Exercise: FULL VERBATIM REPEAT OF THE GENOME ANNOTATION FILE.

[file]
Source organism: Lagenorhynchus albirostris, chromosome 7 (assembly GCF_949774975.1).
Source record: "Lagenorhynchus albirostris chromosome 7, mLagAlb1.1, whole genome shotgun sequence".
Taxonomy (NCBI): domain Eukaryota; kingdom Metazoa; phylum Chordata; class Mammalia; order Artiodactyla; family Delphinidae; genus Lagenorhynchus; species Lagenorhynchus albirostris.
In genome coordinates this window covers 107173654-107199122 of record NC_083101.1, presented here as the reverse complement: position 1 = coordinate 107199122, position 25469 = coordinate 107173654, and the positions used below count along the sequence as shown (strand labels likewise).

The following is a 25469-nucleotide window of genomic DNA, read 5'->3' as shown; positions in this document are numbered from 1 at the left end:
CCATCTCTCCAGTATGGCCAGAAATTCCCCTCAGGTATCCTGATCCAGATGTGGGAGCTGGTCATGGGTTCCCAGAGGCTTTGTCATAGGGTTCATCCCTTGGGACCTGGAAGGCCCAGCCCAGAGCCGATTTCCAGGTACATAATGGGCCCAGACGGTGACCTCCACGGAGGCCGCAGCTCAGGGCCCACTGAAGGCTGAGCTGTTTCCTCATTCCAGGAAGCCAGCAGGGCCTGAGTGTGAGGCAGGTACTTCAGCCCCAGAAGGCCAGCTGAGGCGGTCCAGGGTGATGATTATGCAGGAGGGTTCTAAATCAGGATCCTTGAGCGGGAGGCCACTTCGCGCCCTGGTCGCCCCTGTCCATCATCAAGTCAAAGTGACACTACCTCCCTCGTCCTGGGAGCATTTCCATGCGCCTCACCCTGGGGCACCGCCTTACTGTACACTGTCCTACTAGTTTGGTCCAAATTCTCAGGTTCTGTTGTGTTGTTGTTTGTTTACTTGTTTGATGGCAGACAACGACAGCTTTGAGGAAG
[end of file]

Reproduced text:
Source organism: Lagenorhynchus albirostris, chromosome 7 (assembly GCF_949774975.1).
Source record: "Lagenorhynchus albirostris chromosome 7, mLagAlb1.1, whole genome shotgun sequence".
Taxonomy (NCBI): domain Eukaryota; kingdom Metazoa; phylum Chordata; class Mammalia; order Artiodactyla; family Delphinidae; genus Lagenorhynchus; species Lagenorhynchus albirostris.
In genome coordinates this window covers 107173654-107199122 of record NC_083101.1, presented here as the reverse complement: position 1 = coordinate 107199122, position 25469 = coordinate 107173654, and the positions used below count along the sequence as shown (strand labels likewise).

The following is a 25469-nucleotide window of genomic DNA, read 5'->3' as shown; positions in this document are numbered from 1 at the left end:
CCATCTCTCCAGTATGGCCAGAAATTCCCCTCAGGTATCCTGATCCAGATGTGGGAGCTGGTCATGGGTTCCCAGAGGCTTTGTCATAGGGTTCATCCCTTGGGACCTGGAAGGCCCAGCCCAGAGCCGATTTCCAGGTACATAATGGGCCCAGACGGTGACCTCCACGGAGGCCGCAGCTCAGGGCCCACTGAAGGCTGAGCTGTTTCCTCATTCCAGGAAGCCAGCAGGGCCTGAGTGTGAGGCAGGTACTTCAGCCCCAGAAGGCCAGCTGAGGCGGTCCAGGGTGATGATTATGCAGGAGGGTTCTAAATCAGGATCCTTGAGCGGGAGGCCACTTCGCGCCCTGGTCGCCCCTGTCCATCATCAAGTCAAAGTGACACTACCTCCCTCGTCCTGGGAGCATTTCCATGCGCCTCACCCTGGGGCACCGCCTTACTGTACACTGTCCTACTAGTTTGGTCCAAATTCTCAGGTTCTGTTGTGTTGTTGTTTGTTTACTTGTTTGATGGCAGACAACGACAGCTTTGAGGAAG